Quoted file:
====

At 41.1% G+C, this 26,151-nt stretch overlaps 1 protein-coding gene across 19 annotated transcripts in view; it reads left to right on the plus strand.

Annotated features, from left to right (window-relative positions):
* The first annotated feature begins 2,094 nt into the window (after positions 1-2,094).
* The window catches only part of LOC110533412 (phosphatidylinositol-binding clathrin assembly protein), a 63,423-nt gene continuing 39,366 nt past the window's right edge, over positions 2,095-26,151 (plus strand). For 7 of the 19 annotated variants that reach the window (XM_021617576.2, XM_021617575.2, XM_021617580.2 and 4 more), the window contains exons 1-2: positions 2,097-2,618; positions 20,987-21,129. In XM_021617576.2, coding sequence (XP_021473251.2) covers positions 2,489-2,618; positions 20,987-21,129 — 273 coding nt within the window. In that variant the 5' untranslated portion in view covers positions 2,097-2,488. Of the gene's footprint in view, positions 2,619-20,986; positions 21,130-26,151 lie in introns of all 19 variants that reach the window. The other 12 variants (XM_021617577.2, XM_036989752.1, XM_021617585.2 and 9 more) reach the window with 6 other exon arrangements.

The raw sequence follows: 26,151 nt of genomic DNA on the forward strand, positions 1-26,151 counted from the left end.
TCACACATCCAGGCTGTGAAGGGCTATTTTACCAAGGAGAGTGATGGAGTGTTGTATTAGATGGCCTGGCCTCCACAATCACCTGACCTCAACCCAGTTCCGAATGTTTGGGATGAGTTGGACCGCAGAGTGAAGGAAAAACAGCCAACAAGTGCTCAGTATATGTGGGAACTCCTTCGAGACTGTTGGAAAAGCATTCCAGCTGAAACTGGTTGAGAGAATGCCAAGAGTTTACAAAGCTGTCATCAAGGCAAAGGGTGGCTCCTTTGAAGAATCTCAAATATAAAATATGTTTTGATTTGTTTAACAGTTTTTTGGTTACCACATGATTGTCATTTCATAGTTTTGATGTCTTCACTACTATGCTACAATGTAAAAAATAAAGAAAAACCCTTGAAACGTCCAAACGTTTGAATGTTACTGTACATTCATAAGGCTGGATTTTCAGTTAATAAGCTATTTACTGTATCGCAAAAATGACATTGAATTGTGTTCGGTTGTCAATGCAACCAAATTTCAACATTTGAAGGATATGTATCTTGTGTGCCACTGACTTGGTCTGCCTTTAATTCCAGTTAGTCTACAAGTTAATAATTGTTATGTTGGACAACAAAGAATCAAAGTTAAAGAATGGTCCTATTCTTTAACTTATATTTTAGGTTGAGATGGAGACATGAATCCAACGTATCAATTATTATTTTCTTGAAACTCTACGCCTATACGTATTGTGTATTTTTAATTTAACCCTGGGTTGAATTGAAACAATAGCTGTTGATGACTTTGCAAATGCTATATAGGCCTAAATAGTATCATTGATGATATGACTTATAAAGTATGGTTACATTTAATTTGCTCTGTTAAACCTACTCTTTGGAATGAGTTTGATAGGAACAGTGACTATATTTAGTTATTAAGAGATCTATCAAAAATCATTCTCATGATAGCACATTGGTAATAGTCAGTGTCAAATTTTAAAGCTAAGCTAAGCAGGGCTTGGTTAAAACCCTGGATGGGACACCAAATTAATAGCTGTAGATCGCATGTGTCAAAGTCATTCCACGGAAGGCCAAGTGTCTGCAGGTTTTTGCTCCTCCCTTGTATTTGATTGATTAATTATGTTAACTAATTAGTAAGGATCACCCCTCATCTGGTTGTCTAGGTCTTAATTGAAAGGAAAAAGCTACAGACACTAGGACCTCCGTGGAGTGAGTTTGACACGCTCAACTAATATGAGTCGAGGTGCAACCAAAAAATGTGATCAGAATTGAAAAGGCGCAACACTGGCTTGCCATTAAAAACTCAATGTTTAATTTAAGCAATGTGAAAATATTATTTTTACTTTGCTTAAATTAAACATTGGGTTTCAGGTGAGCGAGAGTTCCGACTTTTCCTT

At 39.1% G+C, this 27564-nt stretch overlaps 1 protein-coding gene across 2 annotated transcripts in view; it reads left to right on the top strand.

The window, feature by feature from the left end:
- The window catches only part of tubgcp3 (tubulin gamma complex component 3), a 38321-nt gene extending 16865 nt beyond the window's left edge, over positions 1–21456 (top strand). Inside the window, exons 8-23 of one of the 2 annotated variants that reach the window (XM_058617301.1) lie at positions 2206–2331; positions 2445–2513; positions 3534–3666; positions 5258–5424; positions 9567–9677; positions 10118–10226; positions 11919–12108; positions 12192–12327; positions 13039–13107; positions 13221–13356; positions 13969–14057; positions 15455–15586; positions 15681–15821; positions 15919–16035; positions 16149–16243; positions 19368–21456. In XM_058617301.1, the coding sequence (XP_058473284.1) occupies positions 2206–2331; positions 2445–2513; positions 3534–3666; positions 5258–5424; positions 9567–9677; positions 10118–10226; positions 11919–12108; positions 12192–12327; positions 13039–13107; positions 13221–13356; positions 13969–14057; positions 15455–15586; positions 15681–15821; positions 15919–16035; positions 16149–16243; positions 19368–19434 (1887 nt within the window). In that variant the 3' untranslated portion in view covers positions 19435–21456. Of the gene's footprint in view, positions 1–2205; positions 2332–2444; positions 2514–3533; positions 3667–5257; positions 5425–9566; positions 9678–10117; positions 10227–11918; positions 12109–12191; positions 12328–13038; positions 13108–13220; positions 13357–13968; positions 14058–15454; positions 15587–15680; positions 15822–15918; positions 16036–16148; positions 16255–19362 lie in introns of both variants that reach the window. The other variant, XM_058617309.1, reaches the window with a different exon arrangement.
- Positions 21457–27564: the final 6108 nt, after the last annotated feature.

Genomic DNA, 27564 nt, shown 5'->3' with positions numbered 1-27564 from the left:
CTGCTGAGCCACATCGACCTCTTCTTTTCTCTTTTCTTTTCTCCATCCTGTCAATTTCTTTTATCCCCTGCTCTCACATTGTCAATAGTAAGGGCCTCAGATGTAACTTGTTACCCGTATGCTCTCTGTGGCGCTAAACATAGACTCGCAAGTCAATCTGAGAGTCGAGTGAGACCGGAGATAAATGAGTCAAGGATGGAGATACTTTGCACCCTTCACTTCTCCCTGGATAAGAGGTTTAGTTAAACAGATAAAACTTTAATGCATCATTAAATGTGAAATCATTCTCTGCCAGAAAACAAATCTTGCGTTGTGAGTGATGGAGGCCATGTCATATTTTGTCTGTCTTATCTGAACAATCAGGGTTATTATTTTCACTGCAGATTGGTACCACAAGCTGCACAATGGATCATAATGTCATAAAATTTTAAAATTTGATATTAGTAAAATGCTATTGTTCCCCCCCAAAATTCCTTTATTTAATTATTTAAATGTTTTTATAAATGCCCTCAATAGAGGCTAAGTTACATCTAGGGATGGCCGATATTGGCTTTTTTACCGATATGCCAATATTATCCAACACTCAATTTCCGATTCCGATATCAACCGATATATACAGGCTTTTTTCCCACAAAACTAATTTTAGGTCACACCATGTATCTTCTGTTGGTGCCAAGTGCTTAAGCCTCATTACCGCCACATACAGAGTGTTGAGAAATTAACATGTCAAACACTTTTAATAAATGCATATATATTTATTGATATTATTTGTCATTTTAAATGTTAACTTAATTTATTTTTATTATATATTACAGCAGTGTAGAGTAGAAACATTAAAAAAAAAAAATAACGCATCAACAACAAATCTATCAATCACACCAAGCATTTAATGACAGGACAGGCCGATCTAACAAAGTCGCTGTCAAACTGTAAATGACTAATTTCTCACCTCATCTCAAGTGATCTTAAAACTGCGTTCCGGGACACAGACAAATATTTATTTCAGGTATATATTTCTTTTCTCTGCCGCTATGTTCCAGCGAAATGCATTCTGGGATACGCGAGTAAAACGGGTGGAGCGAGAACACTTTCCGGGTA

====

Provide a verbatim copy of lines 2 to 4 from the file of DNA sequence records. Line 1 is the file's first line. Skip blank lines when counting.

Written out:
Annotated features, from left to right (window-relative positions):
* The first annotated feature begins 2,094 nt into the window (after positions 1-2,094).
* The window catches only part of LOC110533412 (phosphatidylinositol-binding clathrin assembly protein), a 63,423-nt gene continuing 39,366 nt past the window's right edge, over positions 2,095-26,151 (plus strand). For 7 of the 19 annotated variants that reach the window (XM_021617576.2, XM_021617575.2, XM_021617580.2 and 4 more), the window contains exons 1-2: positions 2,097-2,618; positions 20,987-21,129. In XM_021617576.2, coding sequence (XP_021473251.2) covers positions 2,489-2,618; positions 20,987-21,129 — 273 coding nt within the window. In that variant the 5' untranslated portion in view covers positions 2,097-2,488. Of the gene's footprint in view, positions 2,619-20,986; positions 21,130-26,151 lie in introns of all 19 variants that reach the window. The other 12 variants (XM_021617577.2, XM_036989752.1, XM_021617585.2 and 9 more) reach the window with 6 other exon arrangements.